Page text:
How can I make use of DCC in my layout?

Six answers to commonly asked questions about DCC. Answered by Nigel Burkin.

For many people making a start in railway modelling, Digital Command Control sometimes seems like the most logical choice of layout control system. I adopted Digital Command Control (DCC) 15 years ago, despite the cost of installing decoders in a sizeable collection of locomotives and EMUs.

Unsure about the benefits of digital command control? A starter train set is a good way to experiment before committing to DCC with a larger project. Many digital train sets are equipped with authentic models, which will suit both the newcomer to the hobby as well as established modellers. The set shown in this picture was produced by Bachmann and came with an E-Z Command controller and DCC-on board locomotive: everything a modeller needs to try DCC for the first time.

Today, I have several layouts of various sizes and scale all of which are operated by DCC systems. The layouts vary in style and concept, but each one benefits from the same operating features offered by DCC such as close operation, simulated driving conditions, constantly illuminated lighting and sound.

DCC is a very natural way to control a model railway, which allows the modeller to adopt different driving techniques depending on the design, shape and size of the layout.

A digital train set is a great place to start if you are unsure if DCC is the control solution you are seeking. Furthermore, the advances in traditional analogue control systems is closing the gap between the two technologies, which makes it important to try DCC before spending a lot of money.

The key to the success of DCC is making the driving experience much more realistic and enjoyable. Now that digital sound is universally available, with factory-installed digital sound a common feature in ready-to-run models, the driving experience is further enhanced. It all happens thanks to the constant presence of power in the rails on a digital layout.

No longer are trains operated by controlling the electrical current in the track as with traditional analogue control, but through digital decoders that work as on-board controllers in locomotives and multiple units.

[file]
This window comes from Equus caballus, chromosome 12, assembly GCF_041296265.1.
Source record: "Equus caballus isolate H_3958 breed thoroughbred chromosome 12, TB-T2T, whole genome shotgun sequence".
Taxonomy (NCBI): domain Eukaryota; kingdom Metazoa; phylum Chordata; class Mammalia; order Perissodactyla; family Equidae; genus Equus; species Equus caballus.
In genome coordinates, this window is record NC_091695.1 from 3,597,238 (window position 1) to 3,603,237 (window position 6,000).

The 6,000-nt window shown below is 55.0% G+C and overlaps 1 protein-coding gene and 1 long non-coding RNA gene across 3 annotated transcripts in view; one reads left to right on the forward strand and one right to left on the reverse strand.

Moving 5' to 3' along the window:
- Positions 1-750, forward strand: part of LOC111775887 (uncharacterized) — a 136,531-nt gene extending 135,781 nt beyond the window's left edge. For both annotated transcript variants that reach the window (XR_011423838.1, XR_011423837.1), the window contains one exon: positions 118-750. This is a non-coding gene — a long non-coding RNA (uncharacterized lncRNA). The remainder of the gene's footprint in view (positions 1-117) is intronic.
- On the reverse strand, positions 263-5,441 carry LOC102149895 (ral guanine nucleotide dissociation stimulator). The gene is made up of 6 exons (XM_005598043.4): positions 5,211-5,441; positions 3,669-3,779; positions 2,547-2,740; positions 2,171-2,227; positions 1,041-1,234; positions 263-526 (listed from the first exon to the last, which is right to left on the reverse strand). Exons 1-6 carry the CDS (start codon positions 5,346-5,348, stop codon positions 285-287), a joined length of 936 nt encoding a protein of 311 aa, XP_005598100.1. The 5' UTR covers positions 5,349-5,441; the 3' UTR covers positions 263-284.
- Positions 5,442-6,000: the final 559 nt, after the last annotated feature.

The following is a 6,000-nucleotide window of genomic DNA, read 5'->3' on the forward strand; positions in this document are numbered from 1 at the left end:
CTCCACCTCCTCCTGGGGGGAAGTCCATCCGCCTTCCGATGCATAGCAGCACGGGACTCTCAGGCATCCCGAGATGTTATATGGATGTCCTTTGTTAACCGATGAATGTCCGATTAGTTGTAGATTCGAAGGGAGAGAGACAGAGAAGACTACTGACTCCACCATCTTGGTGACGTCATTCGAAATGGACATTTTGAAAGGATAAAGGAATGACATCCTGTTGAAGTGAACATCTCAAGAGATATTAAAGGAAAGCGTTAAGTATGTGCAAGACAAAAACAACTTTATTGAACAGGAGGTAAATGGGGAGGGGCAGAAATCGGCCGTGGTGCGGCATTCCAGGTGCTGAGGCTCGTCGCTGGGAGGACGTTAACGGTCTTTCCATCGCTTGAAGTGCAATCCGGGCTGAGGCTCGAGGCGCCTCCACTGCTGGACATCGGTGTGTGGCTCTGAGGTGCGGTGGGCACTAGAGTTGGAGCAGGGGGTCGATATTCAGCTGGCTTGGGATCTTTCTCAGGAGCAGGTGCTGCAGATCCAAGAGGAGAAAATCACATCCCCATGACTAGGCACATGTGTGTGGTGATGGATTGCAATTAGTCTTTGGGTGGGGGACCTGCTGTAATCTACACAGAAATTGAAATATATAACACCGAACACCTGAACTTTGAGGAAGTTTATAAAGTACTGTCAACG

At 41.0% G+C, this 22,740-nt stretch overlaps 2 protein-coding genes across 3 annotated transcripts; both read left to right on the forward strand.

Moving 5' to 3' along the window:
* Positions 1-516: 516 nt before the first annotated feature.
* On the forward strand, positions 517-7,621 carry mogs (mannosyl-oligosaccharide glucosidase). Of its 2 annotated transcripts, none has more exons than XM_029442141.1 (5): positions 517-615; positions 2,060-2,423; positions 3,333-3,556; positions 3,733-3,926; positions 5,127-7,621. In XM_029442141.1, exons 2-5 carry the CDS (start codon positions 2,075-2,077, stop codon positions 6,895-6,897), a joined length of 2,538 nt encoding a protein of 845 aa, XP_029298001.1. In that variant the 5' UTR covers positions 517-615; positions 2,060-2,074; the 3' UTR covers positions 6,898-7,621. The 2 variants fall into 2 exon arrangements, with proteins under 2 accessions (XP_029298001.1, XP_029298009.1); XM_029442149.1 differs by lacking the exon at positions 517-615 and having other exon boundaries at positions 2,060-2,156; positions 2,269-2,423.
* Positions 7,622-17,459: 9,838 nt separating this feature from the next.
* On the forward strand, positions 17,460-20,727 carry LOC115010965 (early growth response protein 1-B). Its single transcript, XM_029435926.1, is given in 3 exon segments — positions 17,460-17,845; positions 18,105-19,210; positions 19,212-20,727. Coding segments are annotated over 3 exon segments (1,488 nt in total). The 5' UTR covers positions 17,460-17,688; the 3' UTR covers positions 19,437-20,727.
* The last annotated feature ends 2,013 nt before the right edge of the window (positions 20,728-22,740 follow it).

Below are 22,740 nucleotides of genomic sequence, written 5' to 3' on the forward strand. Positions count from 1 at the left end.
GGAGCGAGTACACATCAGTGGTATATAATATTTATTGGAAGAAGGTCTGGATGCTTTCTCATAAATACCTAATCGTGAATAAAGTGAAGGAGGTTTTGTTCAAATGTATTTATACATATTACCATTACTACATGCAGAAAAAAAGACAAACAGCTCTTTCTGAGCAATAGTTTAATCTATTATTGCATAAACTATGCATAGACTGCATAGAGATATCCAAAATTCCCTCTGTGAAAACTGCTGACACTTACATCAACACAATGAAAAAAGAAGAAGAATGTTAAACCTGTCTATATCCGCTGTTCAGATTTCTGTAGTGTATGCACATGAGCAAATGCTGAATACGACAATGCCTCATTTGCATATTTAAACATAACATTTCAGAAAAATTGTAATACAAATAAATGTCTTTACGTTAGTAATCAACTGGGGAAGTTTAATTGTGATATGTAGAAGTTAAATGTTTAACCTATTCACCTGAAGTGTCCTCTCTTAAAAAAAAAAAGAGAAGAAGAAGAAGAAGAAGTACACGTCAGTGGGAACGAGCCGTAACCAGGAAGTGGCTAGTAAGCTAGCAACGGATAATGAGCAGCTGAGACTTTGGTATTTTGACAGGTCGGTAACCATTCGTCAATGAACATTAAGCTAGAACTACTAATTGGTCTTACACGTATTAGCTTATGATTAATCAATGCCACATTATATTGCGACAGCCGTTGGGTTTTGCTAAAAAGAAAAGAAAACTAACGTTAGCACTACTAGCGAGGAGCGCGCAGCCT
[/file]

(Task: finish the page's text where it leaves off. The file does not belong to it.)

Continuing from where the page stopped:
Some manufacturers such as DJ Models are developing models with simple access points to reach the interface socket. The DJ Models’ Austerity 0-6-0 tank locomotive is a good example of how careful design of a model can make decoder installations simple.

For those of you that find DCC attractive but are yet to make a start; it is generally best practice to start slowly, buying only the barest essentials to equip your layout and become
familiar with the technology before buying further equipment.

I know from when I first started with a basic Lenz set, a combination of reading the instruction manual and discovering the many benefits of DCC kept me occupied for a long time; long before I expanded my system!

I was able to keep the initial outlay to manageable proportions as a result.

If you can buy decoders to fit N-gauge models, small OO-gauge tank engines such as the kit-built Andrew Barclay and Hornby ‘Peckett’ 0-4-0ST locomotives shown in this picture are easily equipped with micro decoders intended for N-gauge models. The smaller motors used in such models draw very little current allowing the use of micro decoders.

I know that many modellers remain reluctant to make a start with DCC and given that there is a great deal of misleading information about DCC, this comes as little surprise.

To help answer some of the more common questions, I have compiled answers to half a dozen of the questions I hear the most at exhibitions when I am exhibiting either my Dudley Heath or Wheal Annah layouts.

I hope they clear up some of the myths, mystery and confusion that is sometimes communicated about DCC.

For the full article, see this month’s edition of Modelling – available now!
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